Earlier today, I attended a press conference hosted by the Climate Action Network (CAN) where four members of civil society from India discussed the Indian positions at COP21. India is a particularly interesting country to follow at the COPs. India contributes significantly to the world's greenhouse gas emissions and is developing rapidly, but they do not have the same technological and financial capabilities of China or developed nations. One of the presenters of Vasudha Foundation shared that of India’s 1.25 billion citizens, over 300 million have unreliable access to electricity or no electricity at all. India does not believe they can close this gap with non-coal energy sources. At the same time, over 22 million citizens are currently employed by climate dependent jobs that are vulnerable to the continued burning of coal. These tensions and apparent contradictions were clear in this morning press briefing.
India’s decisions have strong implications for the ambitious climate deal for which we are hoping, so it is important to stay tuned in to their positions. Here are the highlights:
Let’s talk about coal:
India will continue to rely on coal for the short and medium term because their priority it to secure their energy future. Their goal is to ensure that every citizen has access to electricity by 2022, and it seems that the means to reach this goal are not important.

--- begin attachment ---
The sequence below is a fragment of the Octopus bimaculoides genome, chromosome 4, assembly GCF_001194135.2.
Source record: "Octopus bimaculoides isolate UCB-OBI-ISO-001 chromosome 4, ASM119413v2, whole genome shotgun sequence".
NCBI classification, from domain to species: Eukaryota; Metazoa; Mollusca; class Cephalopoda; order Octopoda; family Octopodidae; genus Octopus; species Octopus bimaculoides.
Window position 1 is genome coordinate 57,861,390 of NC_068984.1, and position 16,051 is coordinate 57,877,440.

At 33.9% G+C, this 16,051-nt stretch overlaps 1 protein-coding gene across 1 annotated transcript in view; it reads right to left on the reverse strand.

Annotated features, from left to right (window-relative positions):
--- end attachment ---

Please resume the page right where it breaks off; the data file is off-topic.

When asked if India plans to reduce the coal they import, they reported that coal in India is poor quality, so it would be more harmful to burn their coal than to import coal from other countries.
India cannot commit to cutting carbon, but they will try to cut carbon intensity.
How about nuclear power?
According to the delegates at the press briefing, India is not pursuing nuclear power because it is cost prohibitive, time intensive, and they do not have the technology to make it successful. They referenced that the time it would take to implement nuclear power would not allow them to reach their 2022 electricity goal.
What about signing a legally binding agreement?
India is not opposed to signing a legally binding agreement for all countries, but they will only consider the agreement if differential responsibilities plays a strong role in the text. India needs to see that historic emitters are going to make large contributions and see that they can still continue to emit on the track that they are on in order to sign the agreement.
India states that they want an ambitious agreement, but the stipulations above create some obstacles to see that to fruition.
During the world leader statements yesterday, which opened COP21, the prime minister of India launched the International Solar Alliance which over 120 countries have already signed. Many of the countries are in “solar rich” regions between the Tropic of Cancer and the Tropic of Capricorn. The Indian government has pledged to support this alliance both financially and by hosting the secretariat for the next five years. This is an exciting advancement to expand solar power significantly.
So, while there has been some exciting news out of India, the coal story continues to be concerning in terms of keeping the global temperature below two degrees Celsius. The sentiment at the conference seems to be that a lot will change between now and December 11, so stay tuned for more updates.